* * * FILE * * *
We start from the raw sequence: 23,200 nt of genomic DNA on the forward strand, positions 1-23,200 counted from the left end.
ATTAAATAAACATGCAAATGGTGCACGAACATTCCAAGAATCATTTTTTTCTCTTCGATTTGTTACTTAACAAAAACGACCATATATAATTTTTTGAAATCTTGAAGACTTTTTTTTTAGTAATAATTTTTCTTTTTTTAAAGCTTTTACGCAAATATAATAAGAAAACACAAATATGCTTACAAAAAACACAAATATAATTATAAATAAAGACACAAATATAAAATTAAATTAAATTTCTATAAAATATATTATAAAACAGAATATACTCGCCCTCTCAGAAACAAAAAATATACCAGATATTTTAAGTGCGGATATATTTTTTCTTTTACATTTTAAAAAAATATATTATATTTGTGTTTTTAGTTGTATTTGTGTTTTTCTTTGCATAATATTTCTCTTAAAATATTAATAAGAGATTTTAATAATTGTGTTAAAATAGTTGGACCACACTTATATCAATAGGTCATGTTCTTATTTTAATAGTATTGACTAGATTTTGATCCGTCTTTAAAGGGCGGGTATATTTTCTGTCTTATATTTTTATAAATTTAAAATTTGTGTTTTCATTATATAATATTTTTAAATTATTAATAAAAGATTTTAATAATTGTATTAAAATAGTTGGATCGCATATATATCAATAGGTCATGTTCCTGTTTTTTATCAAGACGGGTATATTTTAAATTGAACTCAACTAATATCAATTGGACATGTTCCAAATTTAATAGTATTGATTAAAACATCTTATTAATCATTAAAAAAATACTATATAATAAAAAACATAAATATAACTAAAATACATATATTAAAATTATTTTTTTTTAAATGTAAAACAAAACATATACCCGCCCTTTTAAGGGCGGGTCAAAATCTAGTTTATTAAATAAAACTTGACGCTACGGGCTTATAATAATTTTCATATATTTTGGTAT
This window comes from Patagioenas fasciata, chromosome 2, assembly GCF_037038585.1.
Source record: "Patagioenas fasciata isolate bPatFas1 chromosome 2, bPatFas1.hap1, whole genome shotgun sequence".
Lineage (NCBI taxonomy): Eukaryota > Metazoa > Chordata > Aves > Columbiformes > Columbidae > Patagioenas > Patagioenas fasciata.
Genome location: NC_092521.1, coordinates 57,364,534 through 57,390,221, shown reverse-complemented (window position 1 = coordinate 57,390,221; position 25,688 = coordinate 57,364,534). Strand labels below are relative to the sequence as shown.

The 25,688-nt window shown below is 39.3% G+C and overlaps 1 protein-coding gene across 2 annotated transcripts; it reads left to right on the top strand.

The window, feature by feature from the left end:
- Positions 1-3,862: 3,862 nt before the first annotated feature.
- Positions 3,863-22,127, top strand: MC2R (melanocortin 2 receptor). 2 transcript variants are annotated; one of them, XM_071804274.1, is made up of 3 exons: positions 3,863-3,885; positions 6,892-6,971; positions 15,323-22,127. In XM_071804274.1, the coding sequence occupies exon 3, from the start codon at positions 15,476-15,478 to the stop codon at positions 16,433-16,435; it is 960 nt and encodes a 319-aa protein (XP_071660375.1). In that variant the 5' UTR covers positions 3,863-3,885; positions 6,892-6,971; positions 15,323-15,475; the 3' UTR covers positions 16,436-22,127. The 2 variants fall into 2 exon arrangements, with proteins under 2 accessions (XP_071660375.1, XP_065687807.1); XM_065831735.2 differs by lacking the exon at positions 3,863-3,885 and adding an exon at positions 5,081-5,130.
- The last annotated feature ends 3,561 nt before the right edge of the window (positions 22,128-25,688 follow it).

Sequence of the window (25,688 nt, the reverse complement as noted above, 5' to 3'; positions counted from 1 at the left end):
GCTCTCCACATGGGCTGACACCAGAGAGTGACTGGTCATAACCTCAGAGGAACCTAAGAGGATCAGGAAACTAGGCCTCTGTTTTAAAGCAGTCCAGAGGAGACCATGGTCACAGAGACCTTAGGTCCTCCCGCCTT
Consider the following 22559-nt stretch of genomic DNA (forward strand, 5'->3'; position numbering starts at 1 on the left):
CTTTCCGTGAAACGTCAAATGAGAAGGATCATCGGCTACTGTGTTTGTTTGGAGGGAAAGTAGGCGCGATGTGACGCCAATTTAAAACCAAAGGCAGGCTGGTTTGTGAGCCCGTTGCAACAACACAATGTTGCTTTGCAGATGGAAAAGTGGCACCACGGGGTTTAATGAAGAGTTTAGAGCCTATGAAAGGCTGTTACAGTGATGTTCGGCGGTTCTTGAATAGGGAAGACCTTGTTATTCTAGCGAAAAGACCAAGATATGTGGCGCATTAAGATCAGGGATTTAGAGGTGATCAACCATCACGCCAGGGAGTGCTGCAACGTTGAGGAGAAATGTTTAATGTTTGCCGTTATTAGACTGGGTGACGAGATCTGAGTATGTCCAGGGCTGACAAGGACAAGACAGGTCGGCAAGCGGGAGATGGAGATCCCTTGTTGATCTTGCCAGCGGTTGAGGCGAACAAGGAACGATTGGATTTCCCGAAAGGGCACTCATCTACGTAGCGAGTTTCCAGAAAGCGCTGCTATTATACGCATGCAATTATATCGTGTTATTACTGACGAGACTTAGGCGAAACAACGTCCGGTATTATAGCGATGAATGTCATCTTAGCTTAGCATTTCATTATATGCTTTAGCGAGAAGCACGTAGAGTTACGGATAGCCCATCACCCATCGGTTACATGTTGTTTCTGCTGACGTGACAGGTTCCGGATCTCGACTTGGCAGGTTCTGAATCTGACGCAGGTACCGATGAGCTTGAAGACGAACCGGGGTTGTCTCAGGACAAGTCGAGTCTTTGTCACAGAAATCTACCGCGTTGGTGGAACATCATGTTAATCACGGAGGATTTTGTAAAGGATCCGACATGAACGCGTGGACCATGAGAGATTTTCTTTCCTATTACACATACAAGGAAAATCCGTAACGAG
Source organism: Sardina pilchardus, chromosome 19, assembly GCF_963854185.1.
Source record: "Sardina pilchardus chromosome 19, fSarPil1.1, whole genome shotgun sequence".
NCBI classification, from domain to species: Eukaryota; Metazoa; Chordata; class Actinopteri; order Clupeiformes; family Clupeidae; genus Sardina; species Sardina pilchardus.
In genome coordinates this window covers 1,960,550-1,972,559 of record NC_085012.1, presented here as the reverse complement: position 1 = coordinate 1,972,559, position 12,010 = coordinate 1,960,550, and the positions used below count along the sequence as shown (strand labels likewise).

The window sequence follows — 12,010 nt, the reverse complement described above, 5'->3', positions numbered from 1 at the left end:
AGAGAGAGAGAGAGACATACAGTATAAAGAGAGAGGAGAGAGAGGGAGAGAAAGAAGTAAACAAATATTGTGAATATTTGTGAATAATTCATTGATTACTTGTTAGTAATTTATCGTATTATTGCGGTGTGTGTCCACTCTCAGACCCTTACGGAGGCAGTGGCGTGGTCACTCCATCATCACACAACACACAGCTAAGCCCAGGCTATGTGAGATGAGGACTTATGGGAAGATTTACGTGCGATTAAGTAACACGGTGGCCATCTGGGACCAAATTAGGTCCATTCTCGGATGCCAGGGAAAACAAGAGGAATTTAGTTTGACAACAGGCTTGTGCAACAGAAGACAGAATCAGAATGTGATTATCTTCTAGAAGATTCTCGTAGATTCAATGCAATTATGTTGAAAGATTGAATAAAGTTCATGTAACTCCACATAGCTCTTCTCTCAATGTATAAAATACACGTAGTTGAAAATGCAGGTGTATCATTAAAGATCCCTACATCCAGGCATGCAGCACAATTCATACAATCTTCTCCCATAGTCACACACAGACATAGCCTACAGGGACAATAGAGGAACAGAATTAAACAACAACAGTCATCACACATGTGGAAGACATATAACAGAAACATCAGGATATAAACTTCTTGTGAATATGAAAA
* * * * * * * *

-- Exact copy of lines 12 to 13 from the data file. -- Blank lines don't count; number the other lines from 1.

Sequence of the window (25,688 nt, the reverse complement as noted above, 5' to 3'; positions counted from 1 at the left end):
GCTCTCCACATGGGCTGACACCAGAGAGTGACTGGTCATAACCTCAGAGGAACCTAAGAGGATCAGGAAACTAGGCCTCTGTTTTAAAGCAGTCCAGAGGAGACCATGGTCACAGAGACCTTAGGTCCTCCCGCCTT